A trucker has been found guilty of trafficking drugs and carrying contraband while transporting playground equipment from Ontario to Gambo about two years ago.
Provincial court Judge Wayne Gorman made his decision this week in the trial against Wayne Scott Winsor that was held earlier this month.
He was convicted on charges of possession of a controlled substance, possession of a controlled substance for the purpose of trafficking, possession of contraband and possession of unstamped tobacco products.
The long haul trucker was arrested Oct. 23, 2012 at the Pynn’s Brook weigh scale in western Newfoundland. Police received information from a paid confidential source that marijuana was being transported in the truck. They found marijuana, methamphetamine and contraband tobacco during a search.
In January, Gorman had determined the evidence obtained by police was admissable. The trucker for Badcock’s Trucking of Nova Scotia argued his arrest was unlawful and the search was unreasonable. He also claimed police failed to promptly notify him of his right to obtain counsel. The judge dismissed the arguments.
This month, Winsor testified he was asked by the trucking company to pick up the tractor trailer in Gander, drive it to Simcoe, Ont., to get playground equipment, then deliver it to the Town of Gambo.
Winsor told the judge he picked up the tractor trailer, which had been used by another driver. He claimed he had cleaned up the messy driving and living portion of the truck before leaving, placing some items in a garbage bag. He testified he saw the garbage bag that contained five bags of marijuana, but he never looked inside.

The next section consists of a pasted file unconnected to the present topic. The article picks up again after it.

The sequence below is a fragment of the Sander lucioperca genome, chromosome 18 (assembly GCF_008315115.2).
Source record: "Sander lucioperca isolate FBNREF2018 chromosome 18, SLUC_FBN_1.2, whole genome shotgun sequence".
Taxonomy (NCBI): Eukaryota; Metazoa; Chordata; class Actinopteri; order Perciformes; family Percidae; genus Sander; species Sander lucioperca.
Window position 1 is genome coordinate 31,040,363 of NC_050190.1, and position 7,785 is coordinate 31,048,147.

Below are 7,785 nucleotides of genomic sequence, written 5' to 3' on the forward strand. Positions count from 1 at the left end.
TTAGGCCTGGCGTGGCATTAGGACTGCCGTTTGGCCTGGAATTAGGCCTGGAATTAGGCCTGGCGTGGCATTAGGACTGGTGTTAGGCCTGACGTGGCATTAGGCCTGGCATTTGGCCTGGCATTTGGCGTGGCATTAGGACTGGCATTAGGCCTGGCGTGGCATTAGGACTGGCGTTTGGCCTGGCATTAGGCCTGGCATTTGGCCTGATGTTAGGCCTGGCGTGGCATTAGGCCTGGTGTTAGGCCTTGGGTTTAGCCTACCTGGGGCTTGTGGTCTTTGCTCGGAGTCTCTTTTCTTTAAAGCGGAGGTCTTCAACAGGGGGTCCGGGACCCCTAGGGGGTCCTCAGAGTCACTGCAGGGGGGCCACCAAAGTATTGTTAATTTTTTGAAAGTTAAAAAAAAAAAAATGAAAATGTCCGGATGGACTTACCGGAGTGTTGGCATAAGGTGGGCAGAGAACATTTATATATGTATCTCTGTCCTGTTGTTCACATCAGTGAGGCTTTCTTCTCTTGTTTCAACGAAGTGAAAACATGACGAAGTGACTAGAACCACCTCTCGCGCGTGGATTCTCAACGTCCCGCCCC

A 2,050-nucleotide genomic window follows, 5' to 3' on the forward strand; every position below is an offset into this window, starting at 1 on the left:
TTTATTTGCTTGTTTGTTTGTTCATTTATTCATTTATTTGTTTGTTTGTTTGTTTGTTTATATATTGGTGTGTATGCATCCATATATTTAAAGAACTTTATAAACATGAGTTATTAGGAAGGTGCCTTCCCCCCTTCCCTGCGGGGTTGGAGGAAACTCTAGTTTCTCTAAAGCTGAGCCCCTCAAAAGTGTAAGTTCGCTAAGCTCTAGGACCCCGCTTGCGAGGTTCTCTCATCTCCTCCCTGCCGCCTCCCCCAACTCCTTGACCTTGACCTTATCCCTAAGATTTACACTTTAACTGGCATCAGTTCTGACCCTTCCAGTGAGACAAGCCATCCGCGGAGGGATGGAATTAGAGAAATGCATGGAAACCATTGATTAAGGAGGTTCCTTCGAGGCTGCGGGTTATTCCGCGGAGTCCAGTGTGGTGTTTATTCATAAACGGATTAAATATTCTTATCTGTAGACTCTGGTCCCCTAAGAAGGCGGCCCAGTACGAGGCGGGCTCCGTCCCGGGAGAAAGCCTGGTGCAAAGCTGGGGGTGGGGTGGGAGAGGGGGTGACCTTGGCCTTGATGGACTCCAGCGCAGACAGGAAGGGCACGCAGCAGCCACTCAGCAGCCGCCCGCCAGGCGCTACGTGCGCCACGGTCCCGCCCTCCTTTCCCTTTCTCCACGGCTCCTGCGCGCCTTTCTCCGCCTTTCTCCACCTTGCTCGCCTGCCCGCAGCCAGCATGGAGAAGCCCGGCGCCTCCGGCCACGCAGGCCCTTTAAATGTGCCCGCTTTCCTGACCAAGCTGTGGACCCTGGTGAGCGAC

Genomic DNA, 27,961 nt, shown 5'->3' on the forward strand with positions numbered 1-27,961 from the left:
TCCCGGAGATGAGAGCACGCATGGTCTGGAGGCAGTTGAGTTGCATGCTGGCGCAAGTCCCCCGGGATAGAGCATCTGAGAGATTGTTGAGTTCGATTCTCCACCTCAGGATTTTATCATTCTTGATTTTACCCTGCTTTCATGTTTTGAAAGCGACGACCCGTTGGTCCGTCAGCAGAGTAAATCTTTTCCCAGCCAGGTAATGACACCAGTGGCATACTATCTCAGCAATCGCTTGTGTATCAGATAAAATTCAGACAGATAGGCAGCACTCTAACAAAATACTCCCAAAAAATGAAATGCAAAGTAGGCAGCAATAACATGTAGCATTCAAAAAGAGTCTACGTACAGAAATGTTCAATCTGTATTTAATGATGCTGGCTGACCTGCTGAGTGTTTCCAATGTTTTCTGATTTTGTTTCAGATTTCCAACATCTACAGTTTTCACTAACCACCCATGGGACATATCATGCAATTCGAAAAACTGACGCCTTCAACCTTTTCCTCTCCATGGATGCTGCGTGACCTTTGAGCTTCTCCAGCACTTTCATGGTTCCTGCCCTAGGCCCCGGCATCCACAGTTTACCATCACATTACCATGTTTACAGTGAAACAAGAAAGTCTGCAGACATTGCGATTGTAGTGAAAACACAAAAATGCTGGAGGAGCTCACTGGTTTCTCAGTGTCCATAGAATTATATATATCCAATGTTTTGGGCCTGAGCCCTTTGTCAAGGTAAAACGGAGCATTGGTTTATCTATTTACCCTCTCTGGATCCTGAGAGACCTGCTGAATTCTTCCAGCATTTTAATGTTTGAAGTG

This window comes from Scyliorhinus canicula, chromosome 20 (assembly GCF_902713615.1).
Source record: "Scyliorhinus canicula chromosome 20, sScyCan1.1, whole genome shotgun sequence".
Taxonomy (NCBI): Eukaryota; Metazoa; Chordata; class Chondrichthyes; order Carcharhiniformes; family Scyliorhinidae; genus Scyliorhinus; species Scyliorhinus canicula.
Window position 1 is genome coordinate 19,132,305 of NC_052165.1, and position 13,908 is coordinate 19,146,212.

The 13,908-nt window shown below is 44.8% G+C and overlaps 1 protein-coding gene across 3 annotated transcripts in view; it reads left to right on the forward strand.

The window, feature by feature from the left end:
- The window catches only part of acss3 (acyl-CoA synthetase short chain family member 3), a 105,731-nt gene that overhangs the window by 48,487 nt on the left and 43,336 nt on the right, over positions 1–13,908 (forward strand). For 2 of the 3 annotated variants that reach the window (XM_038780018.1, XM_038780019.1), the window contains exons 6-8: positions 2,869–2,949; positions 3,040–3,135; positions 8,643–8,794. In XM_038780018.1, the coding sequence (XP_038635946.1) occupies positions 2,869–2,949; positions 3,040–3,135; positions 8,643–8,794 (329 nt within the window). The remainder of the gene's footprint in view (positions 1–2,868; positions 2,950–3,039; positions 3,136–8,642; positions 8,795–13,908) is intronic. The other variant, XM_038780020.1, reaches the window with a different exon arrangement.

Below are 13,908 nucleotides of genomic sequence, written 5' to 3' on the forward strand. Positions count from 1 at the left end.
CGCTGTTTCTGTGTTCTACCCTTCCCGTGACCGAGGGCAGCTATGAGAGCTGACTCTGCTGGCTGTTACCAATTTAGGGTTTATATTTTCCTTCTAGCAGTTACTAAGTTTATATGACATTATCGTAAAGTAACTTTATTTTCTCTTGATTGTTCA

He also testified that he broke down in Nova Scotia and again in sight of the warehouse in Simcoe. He was towed to a nearby garage, he stated.
He stayed in a motel overnight and claimed the truck would not have been locked because it was empty.
He also testified a mechanic drove the truck to the nearby warehouse, where the playground equipment was loaded. He claimed he did not go to the warehouse or see the equipment being loaded, nor did he check it afterwards.
Winsor said he purchased the cigars, unknowing they were contraband. He also claimed ownership of the “joint” and pills, which he called “bennies” or “uppers,” found in the visor.
Federal Crown attorney Donald Singleton argued Windsor’s evidence made “no sense” and provincial Crown attorney Lori St. Croix said it was not “plausible,” according to the written decision of Gorman. The Crown argued it wasn’t conceivable that somebody would place a large quantity of contraband in the tractor-trailer Winsor was operating in hopes it could be retrieved from a locked vehicle before being discovered and the police contacted.
Defence lawyer Robert Matthews argued Winsor provided a “reasonable explanation” for how the contraband was put in the tractor trailer. He argued it should create a reasonable doubt for the judge.
Gorman ruled Winsor’s evidence was not honestly given, and it did not cause him to have any reasonable doubt.
“Mr. Winsor’s evidence was nonsensical,” Gorman wrote. “I conclude it was deliberately false.”
Police seized a "joint" and 11 one-half tablets in a tin behind a visor above the driver’s seat, three and one-half grams of marijuana in a fridge in the sleeping area, five one-half pound packages of marijuana in a duct-taped box in a garbage bag behind the passenger seat, 160 cigars on a shelf in the sleeping area, and nine sealed boxes of 50 cartons of contraband tobacco (90,000 in total) covered by a tarp.
Sentencing submissions for Winsor are expected to be presented Monday in provincial court in Corner Brook.